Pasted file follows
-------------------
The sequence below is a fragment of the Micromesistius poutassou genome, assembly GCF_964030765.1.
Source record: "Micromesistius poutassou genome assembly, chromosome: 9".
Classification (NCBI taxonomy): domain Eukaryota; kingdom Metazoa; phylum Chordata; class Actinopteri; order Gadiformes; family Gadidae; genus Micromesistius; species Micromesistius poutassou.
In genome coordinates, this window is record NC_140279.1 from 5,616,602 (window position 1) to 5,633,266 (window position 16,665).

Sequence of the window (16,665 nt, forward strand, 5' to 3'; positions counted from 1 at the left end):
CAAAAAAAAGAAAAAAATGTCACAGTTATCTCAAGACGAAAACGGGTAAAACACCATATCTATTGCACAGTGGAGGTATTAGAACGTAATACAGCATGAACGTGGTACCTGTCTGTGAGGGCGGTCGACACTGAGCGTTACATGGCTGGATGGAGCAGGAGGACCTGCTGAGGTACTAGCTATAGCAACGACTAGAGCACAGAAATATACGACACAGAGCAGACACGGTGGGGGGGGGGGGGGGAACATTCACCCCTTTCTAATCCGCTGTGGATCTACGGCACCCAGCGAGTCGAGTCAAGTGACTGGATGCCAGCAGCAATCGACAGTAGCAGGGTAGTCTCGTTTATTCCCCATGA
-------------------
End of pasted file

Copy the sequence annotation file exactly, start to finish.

The sequence below is a fragment of the Micromesistius poutassou genome, assembly GCF_964030765.1.
Source record: "Micromesistius poutassou genome assembly, chromosome: 9".
Classification (NCBI taxonomy): domain Eukaryota; kingdom Metazoa; phylum Chordata; class Actinopteri; order Gadiformes; family Gadidae; genus Micromesistius; species Micromesistius poutassou.
In genome coordinates, this window is record NC_140279.1 from 5,616,602 (window position 1) to 5,633,266 (window position 16,665).

Sequence of the window (16,665 nt, forward strand, 5' to 3'; positions counted from 1 at the left end):
CAAAAAAAAGAAAAAAATGTCACAGTTATCTCAAGACGAAAACGGGTAAAACACCATATCTATTGCACAGTGGAGGTATTAGAACGTAATACAGCATGAACGTGGTACCTGTCTGTGAGGGCGGTCGACACTGAGCGTTACATGGCTGGATGGAGCAGGAGGACCTGCTGAGGTACTAGCTATAGCAACGACTAGAGCACAGAAATATACGACACAGAGCAGACACGGTGGGGGGGGGGGGGGGAACATTCACCCCTTTCTAATCCGCTGTGGATCTACGGCACCCAGCGAGTCGAGTCAAGTGACTGGATGCCAGCAGCAATCGACAGTAGCAGGGTAGTCTCGTTTATTCCCCATGA